by Ariel Adams
Don’t let the title put you off—this book is not about mindless consumption. There’s a reason, mostly, why some things are expensive and you’ll find out why here. The book itself is very opulent, and not even all that expensive.
by Roy Cross
“Don’t judge a book by its cover!” But do judge an Airfix kit by its box top! Countless people did just that—and Airfix sold millions of its kits on the strength of their dramatic, dynamic, and realistic box-top artwork.
by Bruce Valley
After six decades around interesting cars, there are stories to be told, stories that may well save the reader headaches. Even if you’re a seasoned collector, there’s always something useful about comparing notes.
by Edwin Baaske (ed.)
Sixty-five years old, the VW Transporter is still being built. This book of photo essays is by and for people who love their Bullies.
by Giles Chapman with Clare Hay
If there is such a thing as “the most recognizable Bentley,” this may be the one. It didn’t win a lot, it didn’t hold up very well, but it played a singular and important role. And its price today is in the stratosphere.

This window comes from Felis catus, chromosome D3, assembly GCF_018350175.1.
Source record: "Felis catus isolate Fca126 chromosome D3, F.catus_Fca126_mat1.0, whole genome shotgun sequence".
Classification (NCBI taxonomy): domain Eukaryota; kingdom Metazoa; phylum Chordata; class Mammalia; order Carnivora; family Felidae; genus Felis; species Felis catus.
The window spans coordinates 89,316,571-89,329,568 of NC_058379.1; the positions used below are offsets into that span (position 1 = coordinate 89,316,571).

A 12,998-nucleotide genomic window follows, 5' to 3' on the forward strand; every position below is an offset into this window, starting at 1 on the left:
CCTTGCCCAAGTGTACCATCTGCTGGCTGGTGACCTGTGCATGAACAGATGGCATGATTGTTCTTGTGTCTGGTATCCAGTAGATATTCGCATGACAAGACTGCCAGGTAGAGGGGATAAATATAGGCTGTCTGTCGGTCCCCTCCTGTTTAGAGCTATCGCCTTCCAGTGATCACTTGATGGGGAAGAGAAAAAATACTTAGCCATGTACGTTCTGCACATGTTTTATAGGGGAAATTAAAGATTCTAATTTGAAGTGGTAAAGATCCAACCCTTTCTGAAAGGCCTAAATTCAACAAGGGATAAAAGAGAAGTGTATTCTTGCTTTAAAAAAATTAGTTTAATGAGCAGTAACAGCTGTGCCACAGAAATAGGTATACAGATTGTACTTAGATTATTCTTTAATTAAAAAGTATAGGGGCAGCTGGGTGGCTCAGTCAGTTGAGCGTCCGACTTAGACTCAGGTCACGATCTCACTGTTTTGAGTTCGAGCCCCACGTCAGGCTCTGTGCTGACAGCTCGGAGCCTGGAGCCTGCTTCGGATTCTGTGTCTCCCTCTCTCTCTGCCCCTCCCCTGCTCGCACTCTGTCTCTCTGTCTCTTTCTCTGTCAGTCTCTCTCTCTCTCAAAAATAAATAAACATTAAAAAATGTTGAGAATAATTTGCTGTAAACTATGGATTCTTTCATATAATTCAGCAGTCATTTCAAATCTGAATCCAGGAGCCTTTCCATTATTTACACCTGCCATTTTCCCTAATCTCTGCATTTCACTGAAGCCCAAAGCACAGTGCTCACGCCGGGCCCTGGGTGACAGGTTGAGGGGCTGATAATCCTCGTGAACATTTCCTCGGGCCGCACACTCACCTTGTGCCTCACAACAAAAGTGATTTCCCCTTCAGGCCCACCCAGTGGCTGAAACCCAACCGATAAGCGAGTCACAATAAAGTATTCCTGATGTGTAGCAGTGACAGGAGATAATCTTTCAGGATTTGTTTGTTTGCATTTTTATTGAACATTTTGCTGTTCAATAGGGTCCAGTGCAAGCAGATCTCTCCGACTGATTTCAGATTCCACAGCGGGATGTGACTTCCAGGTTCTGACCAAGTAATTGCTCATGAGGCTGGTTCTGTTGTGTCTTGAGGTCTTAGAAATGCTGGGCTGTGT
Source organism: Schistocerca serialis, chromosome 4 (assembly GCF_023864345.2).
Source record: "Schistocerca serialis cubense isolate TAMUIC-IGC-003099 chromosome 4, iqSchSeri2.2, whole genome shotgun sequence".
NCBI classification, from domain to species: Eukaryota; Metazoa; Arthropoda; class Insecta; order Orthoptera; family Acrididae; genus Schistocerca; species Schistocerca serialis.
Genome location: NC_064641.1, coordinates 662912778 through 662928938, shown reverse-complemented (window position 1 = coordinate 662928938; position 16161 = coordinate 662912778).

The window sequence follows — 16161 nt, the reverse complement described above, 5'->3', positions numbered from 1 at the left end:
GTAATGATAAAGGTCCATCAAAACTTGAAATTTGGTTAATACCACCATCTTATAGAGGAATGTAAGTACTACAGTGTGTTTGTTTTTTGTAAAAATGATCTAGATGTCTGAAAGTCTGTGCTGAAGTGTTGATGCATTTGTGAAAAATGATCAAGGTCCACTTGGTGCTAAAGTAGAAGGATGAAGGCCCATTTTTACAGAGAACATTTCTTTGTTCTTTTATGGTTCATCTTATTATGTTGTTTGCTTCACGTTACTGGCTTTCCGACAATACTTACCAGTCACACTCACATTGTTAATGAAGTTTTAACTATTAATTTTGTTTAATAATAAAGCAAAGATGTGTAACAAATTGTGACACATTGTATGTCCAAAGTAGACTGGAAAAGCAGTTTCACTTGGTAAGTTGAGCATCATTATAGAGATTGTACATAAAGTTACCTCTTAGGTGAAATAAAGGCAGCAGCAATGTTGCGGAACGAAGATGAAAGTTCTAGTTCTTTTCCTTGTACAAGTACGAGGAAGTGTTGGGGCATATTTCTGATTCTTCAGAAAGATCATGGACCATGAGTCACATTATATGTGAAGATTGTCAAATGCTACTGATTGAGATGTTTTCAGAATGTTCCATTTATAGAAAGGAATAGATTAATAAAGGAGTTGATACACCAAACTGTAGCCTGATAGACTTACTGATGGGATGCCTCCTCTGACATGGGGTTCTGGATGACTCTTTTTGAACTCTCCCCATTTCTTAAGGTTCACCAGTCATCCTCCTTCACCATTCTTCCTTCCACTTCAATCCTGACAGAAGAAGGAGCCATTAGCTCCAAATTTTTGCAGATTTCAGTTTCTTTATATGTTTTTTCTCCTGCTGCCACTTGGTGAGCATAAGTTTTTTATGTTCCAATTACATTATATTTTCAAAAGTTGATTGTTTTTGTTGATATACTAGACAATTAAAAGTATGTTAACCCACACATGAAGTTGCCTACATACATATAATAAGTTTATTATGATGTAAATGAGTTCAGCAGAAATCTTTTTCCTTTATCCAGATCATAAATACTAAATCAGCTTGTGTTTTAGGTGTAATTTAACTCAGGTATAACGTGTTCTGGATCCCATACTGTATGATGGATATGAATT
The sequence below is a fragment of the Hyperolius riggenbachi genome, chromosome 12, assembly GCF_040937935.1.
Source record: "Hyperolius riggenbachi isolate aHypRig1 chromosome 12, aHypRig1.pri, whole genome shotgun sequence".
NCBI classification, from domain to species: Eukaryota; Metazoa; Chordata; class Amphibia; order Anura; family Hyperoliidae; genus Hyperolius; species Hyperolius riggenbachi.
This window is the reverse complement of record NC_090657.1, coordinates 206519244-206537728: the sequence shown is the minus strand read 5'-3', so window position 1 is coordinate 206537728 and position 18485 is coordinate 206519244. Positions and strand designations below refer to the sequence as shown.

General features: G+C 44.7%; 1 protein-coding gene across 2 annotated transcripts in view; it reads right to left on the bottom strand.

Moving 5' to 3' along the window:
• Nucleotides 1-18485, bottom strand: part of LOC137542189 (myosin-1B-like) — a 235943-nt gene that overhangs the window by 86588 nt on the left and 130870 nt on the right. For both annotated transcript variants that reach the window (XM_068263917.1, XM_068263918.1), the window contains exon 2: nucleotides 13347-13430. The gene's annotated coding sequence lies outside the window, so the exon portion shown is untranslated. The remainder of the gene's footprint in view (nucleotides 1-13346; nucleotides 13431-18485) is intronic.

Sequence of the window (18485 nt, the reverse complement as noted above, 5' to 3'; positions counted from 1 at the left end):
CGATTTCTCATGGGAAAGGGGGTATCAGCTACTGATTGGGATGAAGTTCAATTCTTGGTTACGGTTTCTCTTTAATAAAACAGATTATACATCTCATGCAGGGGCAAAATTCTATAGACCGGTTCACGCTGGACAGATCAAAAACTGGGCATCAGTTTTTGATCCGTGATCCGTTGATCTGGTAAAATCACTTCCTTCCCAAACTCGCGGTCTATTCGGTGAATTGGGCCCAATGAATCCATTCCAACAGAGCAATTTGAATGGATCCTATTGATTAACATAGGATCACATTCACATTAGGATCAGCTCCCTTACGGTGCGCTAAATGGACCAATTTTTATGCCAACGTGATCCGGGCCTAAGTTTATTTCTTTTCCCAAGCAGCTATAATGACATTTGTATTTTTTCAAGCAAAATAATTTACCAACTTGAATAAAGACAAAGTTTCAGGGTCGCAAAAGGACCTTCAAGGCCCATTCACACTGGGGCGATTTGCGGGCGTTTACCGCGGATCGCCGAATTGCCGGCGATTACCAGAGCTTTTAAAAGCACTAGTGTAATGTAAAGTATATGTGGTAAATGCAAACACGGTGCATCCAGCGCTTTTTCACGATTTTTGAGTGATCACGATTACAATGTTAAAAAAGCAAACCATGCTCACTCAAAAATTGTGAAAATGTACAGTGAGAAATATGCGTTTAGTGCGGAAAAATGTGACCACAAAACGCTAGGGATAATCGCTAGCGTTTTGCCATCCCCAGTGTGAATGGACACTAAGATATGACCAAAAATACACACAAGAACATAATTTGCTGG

by Michael Connelly
To fully enjoy a series of well-done detective novels, it is both entertaining and enlightening to start with the first one and read ‘em all sequentially. Michael Connelly’s Bosch procedurals are well worth the effort.
by Alberto A. Boretti, Editor
If friction and spark and power density keep you awake at night, cozy up to this book. A broad overview of WCGP racing and micro detail analysis of highly technical concepts
by William A. Flanagan
A nicely curated and well written overview—more than a highlight reel but not an encyclopedia. You really will be amazed by how far we’ve come in a relatively short time.
by Richard Mead
KG, GCB, CBE, DSO, LVO, DFC, AFC, MA—this letter salad bespeaks a highly decorated life. It is only fitting that a biography of this distinguished officer should appear during the RAF’s Centenary year.
by Andrei I. Shepelev & Huib Ottens
The work of the Horten brothers is very remarkable, especially given their young age and the circumstances under which they worked. The Ho 229 was their last and most ambitious project—yielding lessons that are puzzling engineers still.
by Martin Pfundner
How better to shake out cars—and impress the buying public—than by flogging them up and down hairy mountain passes. The French took their time embracing it but once they did, they stuck with it. Finally, here’s a proper book in English.
by Marianne zu Sayn-Wittgenstein
Racing photos, sure, but a whole lot more. Here are photos by someone who knew how to “see”—and not just with the eye.